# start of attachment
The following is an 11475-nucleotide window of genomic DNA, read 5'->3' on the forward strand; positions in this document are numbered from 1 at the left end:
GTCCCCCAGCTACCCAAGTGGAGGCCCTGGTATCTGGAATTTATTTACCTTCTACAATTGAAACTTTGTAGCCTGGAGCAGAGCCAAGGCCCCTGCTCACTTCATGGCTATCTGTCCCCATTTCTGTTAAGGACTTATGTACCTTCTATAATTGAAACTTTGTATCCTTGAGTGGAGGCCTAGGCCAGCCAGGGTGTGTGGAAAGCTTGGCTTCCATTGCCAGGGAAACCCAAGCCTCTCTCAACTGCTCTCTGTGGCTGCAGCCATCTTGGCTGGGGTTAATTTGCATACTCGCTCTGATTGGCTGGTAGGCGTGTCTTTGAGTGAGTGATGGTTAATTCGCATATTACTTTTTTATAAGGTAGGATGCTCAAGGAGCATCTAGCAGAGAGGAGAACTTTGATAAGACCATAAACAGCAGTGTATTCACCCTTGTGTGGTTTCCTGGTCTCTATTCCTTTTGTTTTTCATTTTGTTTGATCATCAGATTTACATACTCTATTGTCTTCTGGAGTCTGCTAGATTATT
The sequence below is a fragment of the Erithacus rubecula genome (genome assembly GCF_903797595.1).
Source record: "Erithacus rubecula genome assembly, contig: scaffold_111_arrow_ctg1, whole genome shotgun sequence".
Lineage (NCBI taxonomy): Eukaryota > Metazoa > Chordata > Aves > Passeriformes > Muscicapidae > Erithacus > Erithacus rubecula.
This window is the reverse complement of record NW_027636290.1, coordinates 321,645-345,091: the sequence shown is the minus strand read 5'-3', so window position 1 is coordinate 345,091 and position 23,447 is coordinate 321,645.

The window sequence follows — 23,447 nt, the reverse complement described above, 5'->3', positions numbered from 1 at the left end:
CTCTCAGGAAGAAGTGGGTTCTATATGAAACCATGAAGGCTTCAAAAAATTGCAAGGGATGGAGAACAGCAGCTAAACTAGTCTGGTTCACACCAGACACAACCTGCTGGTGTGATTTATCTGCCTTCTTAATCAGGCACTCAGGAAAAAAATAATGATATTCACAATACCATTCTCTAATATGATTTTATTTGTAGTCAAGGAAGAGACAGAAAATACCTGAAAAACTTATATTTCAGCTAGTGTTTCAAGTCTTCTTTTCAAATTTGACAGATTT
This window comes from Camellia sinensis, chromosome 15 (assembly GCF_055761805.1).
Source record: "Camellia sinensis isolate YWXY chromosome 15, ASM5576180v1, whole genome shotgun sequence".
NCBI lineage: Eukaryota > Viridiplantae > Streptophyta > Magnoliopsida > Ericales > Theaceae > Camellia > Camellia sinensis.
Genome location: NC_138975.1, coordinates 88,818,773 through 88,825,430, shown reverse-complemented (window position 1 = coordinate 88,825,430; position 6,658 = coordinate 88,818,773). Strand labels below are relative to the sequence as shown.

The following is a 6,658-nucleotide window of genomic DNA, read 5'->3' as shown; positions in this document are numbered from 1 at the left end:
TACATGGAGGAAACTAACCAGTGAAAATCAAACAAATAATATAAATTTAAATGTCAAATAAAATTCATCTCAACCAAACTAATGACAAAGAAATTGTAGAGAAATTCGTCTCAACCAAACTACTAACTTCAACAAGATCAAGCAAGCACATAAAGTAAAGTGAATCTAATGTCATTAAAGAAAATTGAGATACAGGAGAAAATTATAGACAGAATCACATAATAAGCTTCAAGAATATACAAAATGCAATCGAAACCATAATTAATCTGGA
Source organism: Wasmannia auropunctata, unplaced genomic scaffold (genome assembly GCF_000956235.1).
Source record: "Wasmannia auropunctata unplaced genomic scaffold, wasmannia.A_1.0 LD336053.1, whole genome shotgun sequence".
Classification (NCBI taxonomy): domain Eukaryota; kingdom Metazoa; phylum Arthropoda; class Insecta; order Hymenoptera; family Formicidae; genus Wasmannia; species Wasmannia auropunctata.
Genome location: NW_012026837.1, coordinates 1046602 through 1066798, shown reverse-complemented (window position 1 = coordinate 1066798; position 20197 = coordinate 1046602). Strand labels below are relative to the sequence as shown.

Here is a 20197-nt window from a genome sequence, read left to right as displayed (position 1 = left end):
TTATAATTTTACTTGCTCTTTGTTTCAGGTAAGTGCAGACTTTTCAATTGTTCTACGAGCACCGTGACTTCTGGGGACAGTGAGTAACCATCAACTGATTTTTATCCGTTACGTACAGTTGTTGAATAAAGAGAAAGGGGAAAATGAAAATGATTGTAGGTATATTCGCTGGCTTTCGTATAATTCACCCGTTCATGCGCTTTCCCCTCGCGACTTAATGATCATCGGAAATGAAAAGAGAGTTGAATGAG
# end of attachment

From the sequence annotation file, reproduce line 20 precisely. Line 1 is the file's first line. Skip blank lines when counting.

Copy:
TTATAATTTTACTTGCTCTTTGTTTCAGGTAAGTGCAGACTTTTCAATTGTTCTACGAGCACCGTGACTTCTGGGGACAGTGAGTAACCATCAACTGATTTTTATCCGTTACGTACAGTTGTTGAATAAAGAGAAAGGGGAAAATGAAAATGATTGTAGGTATATTCGCTGGCTTTCGTATAATTCACCCGTTCATGCGCTTTCCCCTCGCGACTTAATGATCATCGGAAATGAAAAGAGAGTTGAATGAG